By Don “Doc” Sanders

You probably remember the movie “Back to the Future,” starring Michael J. Fox and Christopher Lloyd. The story I share with you in this column, how an imaginative, daring, life-impacting research project, brought that movie to my mind.

Late one summer night in 2017 four researchers were planning to transport brain cells for a transplant from the Dana-Farber Cancer Institute in Boston to the Weill Cornell Medical Center in Manhattan. Bin Song, a stem cell biologist based at McClean Hospital outside Boston, headed up the team. He and his colleagues had spent years developing the protocol for creating these special human stem cells that would develop into dopamine-producing brain cells.

Like Doc’s DeLorean in “Back to the Future,” their research allowed them to time travel. Bin Song and his fellow scientists took a snippet of a Parkinson’s patient’s skin cells and reversed their embryological development back to when the cells were rudimentary, before they matured and developed into the tissues and organs that make up our bodies, like the heart, lungs, brain, GI tract, skeleton, etc.… Continue reading

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Don’t roll your eyes at the discussion of force majeure

By Leisa Boley Hellwarth, a dairy farmer and attorney near Celina

Twenty-nine years ago I recall sitting in my contracts class rolling my eyes at the discussion of force majeure. It seemed like such an impractical, academic concept that I doubted I would ever use it in practice. Wrong.

The term is French and means “superior force”or “unavoidable accident.” Force majeure is a common clause in contracts, including agreements for production agriculture, contract growers and custom feeding. The provision essentially frees both parties from performance when an extraordinary event or circumstance, beyond the control of the parties, such as a war, strike, riot, epidemic, pandemic or an event described by the legal term act of God, prevents one or both parties from fulfilling their obligation under the contract. The effects of the coronavirus on the food chain are likely force majeure under many legal situations.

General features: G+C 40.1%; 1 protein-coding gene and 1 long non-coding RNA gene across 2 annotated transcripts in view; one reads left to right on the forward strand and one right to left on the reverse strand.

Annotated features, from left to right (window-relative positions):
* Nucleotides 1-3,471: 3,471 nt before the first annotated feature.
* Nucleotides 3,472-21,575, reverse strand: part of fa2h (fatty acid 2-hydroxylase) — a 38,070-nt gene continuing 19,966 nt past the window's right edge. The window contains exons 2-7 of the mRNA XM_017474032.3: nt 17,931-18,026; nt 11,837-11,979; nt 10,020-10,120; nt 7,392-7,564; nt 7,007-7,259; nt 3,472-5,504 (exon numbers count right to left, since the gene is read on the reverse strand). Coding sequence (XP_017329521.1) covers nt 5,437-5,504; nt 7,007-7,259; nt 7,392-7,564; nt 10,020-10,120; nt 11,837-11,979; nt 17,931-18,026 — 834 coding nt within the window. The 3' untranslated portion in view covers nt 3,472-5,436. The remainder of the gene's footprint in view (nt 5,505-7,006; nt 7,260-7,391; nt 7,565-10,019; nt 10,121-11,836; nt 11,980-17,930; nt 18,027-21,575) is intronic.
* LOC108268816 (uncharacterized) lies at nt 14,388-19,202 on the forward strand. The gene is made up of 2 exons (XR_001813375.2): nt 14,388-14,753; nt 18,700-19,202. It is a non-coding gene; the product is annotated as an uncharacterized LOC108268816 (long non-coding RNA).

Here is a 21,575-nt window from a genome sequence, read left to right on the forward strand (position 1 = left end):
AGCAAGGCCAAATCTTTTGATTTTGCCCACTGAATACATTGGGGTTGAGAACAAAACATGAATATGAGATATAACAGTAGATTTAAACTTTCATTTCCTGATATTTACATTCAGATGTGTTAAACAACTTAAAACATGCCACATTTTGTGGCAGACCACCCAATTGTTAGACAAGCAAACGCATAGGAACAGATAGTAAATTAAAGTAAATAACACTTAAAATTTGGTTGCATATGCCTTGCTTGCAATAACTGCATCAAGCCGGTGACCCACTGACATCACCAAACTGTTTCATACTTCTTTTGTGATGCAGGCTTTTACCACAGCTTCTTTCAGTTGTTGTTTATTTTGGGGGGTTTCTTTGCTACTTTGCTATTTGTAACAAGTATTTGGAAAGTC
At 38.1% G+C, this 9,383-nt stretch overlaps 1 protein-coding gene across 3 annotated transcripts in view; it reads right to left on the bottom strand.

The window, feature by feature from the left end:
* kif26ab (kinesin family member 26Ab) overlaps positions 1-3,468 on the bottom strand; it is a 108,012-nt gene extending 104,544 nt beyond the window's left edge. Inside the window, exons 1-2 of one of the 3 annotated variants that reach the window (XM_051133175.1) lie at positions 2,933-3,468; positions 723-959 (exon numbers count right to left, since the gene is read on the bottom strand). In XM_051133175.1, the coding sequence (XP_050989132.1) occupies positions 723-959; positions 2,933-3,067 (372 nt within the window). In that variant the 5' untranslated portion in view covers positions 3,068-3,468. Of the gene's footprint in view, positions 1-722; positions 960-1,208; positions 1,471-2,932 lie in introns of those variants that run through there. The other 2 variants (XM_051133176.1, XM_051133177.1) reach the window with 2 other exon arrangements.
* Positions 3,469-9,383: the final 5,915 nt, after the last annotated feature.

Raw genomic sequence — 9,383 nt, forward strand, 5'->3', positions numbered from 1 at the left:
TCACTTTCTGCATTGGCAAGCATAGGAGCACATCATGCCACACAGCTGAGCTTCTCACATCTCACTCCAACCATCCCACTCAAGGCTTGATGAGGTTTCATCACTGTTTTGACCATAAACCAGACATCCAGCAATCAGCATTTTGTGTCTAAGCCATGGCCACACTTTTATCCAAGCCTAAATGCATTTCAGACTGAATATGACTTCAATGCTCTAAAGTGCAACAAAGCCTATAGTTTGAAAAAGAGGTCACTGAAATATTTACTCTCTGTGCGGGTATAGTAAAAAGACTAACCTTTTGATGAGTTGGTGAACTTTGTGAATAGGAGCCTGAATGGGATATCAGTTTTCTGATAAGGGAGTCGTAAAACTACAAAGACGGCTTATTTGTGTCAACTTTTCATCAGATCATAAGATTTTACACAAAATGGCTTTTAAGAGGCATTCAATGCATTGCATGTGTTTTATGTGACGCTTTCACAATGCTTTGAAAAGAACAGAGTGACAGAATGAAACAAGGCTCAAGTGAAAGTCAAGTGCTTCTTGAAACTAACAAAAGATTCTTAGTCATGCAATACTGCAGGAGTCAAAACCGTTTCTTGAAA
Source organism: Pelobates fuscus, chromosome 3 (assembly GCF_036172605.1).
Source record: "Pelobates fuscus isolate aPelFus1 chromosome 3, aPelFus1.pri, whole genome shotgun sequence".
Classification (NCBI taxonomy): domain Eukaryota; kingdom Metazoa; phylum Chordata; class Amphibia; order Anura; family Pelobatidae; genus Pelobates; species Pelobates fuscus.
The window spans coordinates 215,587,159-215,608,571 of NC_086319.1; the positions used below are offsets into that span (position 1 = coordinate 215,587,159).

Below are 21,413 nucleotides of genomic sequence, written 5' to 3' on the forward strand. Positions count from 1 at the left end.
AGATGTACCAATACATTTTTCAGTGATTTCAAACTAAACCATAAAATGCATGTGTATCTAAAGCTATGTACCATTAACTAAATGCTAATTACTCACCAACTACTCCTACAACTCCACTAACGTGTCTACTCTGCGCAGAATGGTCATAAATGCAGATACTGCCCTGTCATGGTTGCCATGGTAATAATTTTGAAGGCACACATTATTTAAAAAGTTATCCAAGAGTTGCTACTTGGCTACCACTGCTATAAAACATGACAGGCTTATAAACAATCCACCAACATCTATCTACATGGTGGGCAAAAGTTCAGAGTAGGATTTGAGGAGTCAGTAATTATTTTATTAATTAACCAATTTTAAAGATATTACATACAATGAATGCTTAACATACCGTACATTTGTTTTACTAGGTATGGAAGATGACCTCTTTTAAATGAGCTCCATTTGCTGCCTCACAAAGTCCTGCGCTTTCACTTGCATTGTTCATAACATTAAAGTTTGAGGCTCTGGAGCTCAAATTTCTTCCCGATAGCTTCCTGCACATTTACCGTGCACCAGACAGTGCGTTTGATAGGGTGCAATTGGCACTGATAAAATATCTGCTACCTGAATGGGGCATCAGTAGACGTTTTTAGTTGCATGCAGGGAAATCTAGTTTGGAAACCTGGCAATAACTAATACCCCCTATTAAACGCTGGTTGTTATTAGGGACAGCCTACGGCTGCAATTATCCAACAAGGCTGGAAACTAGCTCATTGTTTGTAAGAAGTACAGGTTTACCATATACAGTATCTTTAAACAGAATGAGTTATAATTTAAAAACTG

Pillsbury Company, Inc. v Wells Dairy, Inc.Continue reading

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Ohio’s historic canal reservoirs provide present day recreational opportunities

By Mike Ryan, OCJ Field Reporter

During the heyday of Ohio canal construction, commerce, and travel in the middle 1800s, several feeder reservoirs were built to supply enough water to maintain a constant depth of 4 feet needed in the canals. As the era of the great canals waned, these feeder lakes lost their original purpose as water sources for canal traffic and were transformed into popular vacation and recreation destinations. These feeder lakes — Buckeye Lake, Indian Lake, Grand Lake, Lake Loramie, and Guilford Lake — are rich in human and natural history and offer diverse adventures for contemporary visitors.


Buckeye Lake

Ohio’s oldest state park is located at Buckeye Lake, a former feeder reservoir for the Ohio-Erie Canal. Spanning three separate counties — Fairfield, Perry, and Licking — this 3,100-acre lake was completed in 1830 and many vestiges of its history remain today.

On the lake in Millersport, Weldon’s Ice Cream, family owned and operated since 1930, still serves up old fashioned flavors from its quaint historic storefront.… Continue reading

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State to financially assist fairs, relaxes guidelines

By Dusty Sonnenberg

On Tuesday, June 9, Ohio Governor Mike DeWine, and Lt. Gov. Jon Husted, along with Ohio Senate President, Larry Obhof (R-Medina) and Ohio Speaker of the House of Representatives, Larry Householder (R-Glenford) sent a letter to Ohio Fair Board members acknowledging the challenges COVID-19 has presented in conducting junior fair activities in a safe manner, and doing it in a way that “works financially.”

To help offset the expense of necessary health and sanitation practices that must be implemented due to the coronavirus, each fair that conducts a junior fair this year will receive $50,000. Fairs that do not conduct a junior fair this year will receive $15,000 that can be used towards next year’s fair to help offset the cost of conducting it safely. They also announced that if a fair has been canceled, they can apply for a new date with the Ohio Department of Agriculture.… Continue reading